Canyon Inn — 587 Canyon Road — You will find everything at this

Redwood City favorite. The Canyon Inn is nestled in the small, quiet neighborhood

of Emerald Hills. It’s a popular stop for bicycle touring clubs and

local sports celebrities such as members of the San Francisco 49ers. But

the reputation draws celebrities and personalities from all over the world.

The restaurant is noted for its burgers and beers, most notably the Hacksaw

Burger, a big double cheeseburger named after Jack “Hacksaw” Reynolds.

The Canyon Inn also offers hot and cold sandwiches, hot dogs, fish and chips,

spaghetti, ravioli, lasagna, tacos and quesadillas. If you cannot make it to

the site, they cater all types of parties from business events to home-style

barbecues.

Diving Pelican Cafe — 650 Bair Island Road, Suite 102 — This restaurant

may be the best-kept secret in Redwood City and provides the perfect

atmosphere for get-togethers of any kind. They offer a variety of specialty

items, including eggs Benedict with fresh crab and homemade hollandaise

sauce. They also serve beer and wine, and espresso drinks are available to

go. For your convenience, they have outdoor seating overlooking the water.

Conveniently located half a mile from the freeway, it’s easy to stop by and

visit. Try the famous pear, walnut, gorgonzola and grilled chicken salad. It is

so delicious that people come from all over to enjoy it! They also have a seasonal

specialty, which is mango pasticcio and feta salad with grilled chicken.

People tell us that they want to keep the cafe a secret, because it is such a nice

location with outstanding food. We won’t tell anyone?

Encore Performance Catering — 2992 Spring St. — Owner Dave

Hyman’s menu goes on for eight pages of mouthwatering suggestions for

everything from continental breakfasts to formal dinners. Despite an entire

page devoted just to warm appetizers, these are mere suggestions, and Hyman is

quick to offer additional possibilities to fit any occasion. He also has a strong

sense of community and participates in many community-oriented events.

Additionally, Hyman is proud of the fact that his business products are nearly

100 percent recyclable and leftovers are contributed to St. Anthony’s Padua

Dining Room in Redwood City. Need a caterer for that party or event? Call

Dave at (650) 365-3731.

Little India — 917 Main St. — This stylish Indian restaurant features

a reasonably priced all-you-can-eat buffet for both lunch and dinner. The

home-style food is mainly from the northwest region of India, and items from

other regions of India are also featured. The food is low in fat and sodium.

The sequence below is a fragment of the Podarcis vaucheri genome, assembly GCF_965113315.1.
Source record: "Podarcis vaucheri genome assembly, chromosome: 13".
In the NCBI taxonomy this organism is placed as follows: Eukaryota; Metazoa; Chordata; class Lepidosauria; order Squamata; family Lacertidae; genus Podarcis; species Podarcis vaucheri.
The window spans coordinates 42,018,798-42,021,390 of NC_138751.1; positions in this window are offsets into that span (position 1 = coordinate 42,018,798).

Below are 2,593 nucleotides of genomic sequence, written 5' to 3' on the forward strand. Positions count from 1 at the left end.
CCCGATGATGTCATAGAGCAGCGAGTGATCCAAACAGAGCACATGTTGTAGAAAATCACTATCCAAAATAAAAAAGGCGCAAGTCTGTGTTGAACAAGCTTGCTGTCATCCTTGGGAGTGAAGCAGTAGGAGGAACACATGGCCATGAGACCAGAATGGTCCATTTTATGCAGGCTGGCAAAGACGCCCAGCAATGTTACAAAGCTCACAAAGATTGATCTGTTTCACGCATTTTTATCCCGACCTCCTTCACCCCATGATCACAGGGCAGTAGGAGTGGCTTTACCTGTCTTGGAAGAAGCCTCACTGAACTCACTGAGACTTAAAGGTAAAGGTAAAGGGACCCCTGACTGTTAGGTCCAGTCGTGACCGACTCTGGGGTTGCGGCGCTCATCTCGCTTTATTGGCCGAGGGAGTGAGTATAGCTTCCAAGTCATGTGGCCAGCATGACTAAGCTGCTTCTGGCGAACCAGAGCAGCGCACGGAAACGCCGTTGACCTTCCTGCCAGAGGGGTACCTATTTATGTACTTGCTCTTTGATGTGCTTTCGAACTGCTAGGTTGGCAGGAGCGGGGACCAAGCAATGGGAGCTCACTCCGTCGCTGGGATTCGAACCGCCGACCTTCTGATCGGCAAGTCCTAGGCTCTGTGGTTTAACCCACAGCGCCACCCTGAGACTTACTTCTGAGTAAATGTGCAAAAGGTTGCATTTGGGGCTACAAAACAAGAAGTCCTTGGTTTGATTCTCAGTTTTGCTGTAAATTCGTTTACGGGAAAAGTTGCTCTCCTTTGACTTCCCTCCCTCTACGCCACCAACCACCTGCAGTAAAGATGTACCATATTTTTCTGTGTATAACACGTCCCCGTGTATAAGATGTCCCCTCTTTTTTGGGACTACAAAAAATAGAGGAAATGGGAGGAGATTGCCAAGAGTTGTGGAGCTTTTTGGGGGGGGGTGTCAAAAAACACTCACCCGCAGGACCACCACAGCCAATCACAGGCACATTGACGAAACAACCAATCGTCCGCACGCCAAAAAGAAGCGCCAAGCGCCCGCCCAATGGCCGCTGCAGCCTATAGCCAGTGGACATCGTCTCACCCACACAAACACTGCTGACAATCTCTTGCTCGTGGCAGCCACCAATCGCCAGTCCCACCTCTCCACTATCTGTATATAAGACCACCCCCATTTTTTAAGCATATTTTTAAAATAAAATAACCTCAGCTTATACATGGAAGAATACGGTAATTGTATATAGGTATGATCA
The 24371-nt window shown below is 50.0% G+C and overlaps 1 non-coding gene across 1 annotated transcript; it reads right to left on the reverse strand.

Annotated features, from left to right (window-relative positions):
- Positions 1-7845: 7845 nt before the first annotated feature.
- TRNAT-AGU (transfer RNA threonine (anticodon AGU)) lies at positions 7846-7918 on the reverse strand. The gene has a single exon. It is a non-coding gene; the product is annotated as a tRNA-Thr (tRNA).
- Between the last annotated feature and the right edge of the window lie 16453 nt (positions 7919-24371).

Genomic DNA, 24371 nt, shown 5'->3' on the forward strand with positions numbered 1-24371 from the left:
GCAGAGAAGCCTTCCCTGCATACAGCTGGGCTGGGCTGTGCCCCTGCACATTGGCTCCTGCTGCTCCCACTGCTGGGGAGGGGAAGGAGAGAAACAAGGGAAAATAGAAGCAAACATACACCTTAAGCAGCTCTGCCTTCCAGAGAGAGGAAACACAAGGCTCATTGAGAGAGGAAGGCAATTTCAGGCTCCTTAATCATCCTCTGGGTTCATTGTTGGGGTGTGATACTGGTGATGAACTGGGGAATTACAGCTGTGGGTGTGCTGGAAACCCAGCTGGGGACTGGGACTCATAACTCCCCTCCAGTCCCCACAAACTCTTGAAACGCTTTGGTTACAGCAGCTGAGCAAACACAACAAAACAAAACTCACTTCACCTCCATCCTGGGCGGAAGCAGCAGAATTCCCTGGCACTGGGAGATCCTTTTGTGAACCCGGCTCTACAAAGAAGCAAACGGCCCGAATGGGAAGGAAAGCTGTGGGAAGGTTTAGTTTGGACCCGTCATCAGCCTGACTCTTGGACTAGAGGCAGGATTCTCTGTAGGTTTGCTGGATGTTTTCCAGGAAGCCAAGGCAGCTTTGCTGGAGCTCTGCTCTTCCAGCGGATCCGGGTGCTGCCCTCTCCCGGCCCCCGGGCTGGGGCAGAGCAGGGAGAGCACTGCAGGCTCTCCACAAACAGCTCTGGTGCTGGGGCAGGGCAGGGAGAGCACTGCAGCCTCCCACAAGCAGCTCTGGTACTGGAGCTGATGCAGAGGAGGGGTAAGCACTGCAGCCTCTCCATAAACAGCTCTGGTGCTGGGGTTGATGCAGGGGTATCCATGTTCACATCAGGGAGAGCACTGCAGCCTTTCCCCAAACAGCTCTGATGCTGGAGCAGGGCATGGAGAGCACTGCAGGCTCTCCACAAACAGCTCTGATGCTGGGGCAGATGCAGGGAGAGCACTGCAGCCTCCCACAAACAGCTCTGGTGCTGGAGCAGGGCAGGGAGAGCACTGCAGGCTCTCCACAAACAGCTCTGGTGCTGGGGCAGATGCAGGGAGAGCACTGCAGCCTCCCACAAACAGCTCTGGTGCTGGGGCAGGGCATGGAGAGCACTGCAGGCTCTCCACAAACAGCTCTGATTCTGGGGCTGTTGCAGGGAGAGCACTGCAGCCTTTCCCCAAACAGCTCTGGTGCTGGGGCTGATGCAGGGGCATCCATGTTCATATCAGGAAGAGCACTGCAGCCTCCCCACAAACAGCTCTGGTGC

You can dine in or take out. Senior citizens receive $1 off and children (under

12) dine at half price. Bring your appetite, because you will want to try

everything!

Entertainment

Arthur Murray Dance Studio — 2065 Broadway — Put a little

fun in your life; try dancing! Whatever your goal — meeting people, gaining

confidence or preparing for the first dance at your wedding — the expert

instructors can design a customized program that’s just right for you! One

strength of the Arthur Murray system is the wide variety of dances you can

choose from: foxtrot, merengue, waltz, swing, hustle, rumba, cha-cha, tango,

salsa and many more. You can hire genuine Arthur Murray professionals

to teach and dance at your special event. For weddings, hire dance hosts to

come and dance with your guests. For birthday parties, have a group lesson.

Go with the era of your choice for anniversary parties. At business parties,

they will teach your group with fun and flair. For holiday parties, they will

prepare your crowd for the festivities. Hire someone to teach at your ’50s

party, ’70s party or at the theme party of your choice. Take the first step to

years of fun and confidence on the dance floor. Contact Arthur Murray to get

started today. And your first lesson is always complimentary!

Financial Institutions

American Coast Mortgage — Whether you need to purchase property,

refinance or obtain a home equity loan, for over 25 years owner Paul

Sanfilipo has been helping thousands do just that. Call (650) 365-2144 now

for your complimentary mortgage consultation.

Capital Mortgage Lending — 805 Veterans Blvd., #202 — Lourdes

Carini and her team of dedicated loan agents focus on residential lending,

including purchases and refinances. As a mortgage company, they deal with

a large assortment of lenders, allowing them to research the best financing

to meet each client’s individual needs. Carini has over 25 years experience

in the Bay Area financial services industry. The company’s success is based

on referrals, its track record and being accessible to clients. So if you have a

mortgage loan need or question, please pick up the phone and call (650) 362-2700.

(continued on page 31)

29.TheSpectrum.MAY.07


Cultural Events

Music on the Square Friday

Evenings 6:00-8:00PM

June 1 • Livewire

Six-Piece Dance Party Cover Band

Showcasing an eclectic mix of the best danceable

songs from the 1970s through current dance hits,